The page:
But the power of sin remains. And sin keeps us in debt, keeps the wall up, turns it back on God. A soldier who goes AWOL, who deserts his post and his troops and takes off, can’t just come back to the unit after a couple of months and say: “Hi guys, I’m back!” A gambler who’s lost it all and played himself into major debt can’t just suggest to his creditors: “Hey, let’s just put that all behind us. Let’s be friends again.” There’s something severe between them. Debt is binding, it doesn’t just go away. So it is with sin. Sin has power over us. There is a debt that must be paid. Sin has caused war. And it’s not as if we’re sitting in no-man’s land, able to choose sides, either going with God or going with sin. No, we have already taken a side. We chose sin. It’s war. But God in His tremendous patience and love keeps sending representatives; He opens up embassies; He sends His ambassador. And then we kill Him. Good Friday puts it all into perspective:That’s how it stands between God and us. The Lord dies at the hands of our sin.

You would think: That’s it! For real this time. It’s all over. The ambassador has been killed. Last chance gone. But thank God, it is not so. The cross totally reverses our situation. God takes the biggest war crime of them all – and uses it to make peace with his enemies. God turns the whole situation on its head and puts an end to the strife. God made him who had no sin to be sin for us, so that in him we might become the righteousness of God. We need to be clear on this: This is the war crimes tribunal. The guilty are put on trial, put on the stand. And then the judgment is given, the verdict is spoken. But it is not the sinners who are condemned to die, but the ambassador. The ambassador, Christ, identifies himself with the root cause and its consequences: He becomes your sin and mine. That’s sin, dying on the cross. That’s sin being executed. Sin is killed, has nails through its palms, has its body hanging for 6 hours. Why? So that God, when He looks at you, can say: Someone else is your sin. But you? Where you go, righteousness goes, where you stand, righteousness stands, where you live, righteousness lives. Because of Christ, that is so. So Luther also prayed: Lord Jesus, you are my righteousness, I am your sin; you took what was mine and gave me what was yours; you took on what you were not and gave me what I was not.”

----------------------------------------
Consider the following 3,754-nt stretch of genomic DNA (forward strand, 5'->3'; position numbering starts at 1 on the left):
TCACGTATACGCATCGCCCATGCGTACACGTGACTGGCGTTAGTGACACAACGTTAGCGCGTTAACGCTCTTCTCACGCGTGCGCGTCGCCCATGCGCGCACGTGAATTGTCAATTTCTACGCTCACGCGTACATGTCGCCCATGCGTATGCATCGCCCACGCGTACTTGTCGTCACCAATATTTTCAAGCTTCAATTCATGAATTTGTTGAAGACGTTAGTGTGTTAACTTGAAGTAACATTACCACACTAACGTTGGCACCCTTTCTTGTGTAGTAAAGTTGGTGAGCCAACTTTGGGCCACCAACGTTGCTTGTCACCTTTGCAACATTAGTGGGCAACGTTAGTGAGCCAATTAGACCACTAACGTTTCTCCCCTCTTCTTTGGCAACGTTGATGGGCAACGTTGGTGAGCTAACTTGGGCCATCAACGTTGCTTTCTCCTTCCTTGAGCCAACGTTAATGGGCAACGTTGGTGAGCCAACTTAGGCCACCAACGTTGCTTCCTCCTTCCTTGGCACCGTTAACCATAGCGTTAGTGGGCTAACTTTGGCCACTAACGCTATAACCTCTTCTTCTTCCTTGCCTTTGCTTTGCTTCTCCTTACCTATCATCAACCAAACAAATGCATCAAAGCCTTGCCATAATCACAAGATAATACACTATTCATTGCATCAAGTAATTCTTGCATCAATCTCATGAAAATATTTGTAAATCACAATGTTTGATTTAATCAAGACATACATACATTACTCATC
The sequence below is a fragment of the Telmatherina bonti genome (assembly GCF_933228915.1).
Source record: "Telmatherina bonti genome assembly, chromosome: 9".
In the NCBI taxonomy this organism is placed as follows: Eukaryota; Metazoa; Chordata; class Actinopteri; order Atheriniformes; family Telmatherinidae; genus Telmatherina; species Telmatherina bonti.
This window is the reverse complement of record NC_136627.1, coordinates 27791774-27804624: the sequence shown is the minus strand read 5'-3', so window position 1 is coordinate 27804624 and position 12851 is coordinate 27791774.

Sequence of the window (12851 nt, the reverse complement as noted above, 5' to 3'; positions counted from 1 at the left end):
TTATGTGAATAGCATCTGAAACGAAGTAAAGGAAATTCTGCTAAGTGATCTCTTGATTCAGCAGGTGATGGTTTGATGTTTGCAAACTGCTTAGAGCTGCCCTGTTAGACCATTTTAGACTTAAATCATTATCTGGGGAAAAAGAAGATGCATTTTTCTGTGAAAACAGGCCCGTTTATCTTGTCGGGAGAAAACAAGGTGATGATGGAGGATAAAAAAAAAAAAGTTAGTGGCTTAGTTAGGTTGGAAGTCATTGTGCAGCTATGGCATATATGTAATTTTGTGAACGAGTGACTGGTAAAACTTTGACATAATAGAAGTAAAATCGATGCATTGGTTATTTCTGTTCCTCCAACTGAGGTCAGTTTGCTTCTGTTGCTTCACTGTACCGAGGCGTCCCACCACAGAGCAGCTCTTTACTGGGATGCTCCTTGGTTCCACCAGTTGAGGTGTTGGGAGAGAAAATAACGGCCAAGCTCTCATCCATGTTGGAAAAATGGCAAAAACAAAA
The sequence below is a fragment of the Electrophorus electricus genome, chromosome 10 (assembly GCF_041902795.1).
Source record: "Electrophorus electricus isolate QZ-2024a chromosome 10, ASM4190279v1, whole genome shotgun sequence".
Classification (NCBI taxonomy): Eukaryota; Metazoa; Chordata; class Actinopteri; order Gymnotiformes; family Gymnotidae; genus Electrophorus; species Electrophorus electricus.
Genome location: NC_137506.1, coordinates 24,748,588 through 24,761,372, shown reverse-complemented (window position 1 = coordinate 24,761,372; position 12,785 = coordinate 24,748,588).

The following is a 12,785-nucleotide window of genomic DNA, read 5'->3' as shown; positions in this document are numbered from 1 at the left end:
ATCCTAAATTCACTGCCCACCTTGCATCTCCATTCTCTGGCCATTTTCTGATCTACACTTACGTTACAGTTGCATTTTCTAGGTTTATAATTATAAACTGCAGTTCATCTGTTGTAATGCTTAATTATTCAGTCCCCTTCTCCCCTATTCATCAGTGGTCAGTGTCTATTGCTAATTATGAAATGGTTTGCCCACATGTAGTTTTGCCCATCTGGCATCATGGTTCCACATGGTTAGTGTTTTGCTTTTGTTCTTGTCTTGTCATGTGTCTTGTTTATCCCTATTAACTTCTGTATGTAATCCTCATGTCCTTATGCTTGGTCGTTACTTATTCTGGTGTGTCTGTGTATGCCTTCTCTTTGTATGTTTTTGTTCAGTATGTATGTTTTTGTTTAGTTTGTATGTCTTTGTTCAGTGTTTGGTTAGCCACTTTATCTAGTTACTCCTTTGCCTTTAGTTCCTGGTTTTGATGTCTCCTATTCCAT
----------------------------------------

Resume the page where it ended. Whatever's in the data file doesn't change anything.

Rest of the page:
That’s the foreign ambassador becoming your advocate. And it is reason for joy, great joy. The war is over, peace is declared, call it out, shout it out, let the message be heard. The great news is that he’s still at it. Still sending his ambassadors, establishing new embassies, sending his request: Be reconciled to God. Repent and rejoice. And now be his mouthpieces and his missionaries, his ambassadors bringing a message of peace to a world at war. Even to Russia, if need be. Amen.

About Wilhelm Weber jr

Rector of the Lutheran Theological Seminary in Tshwane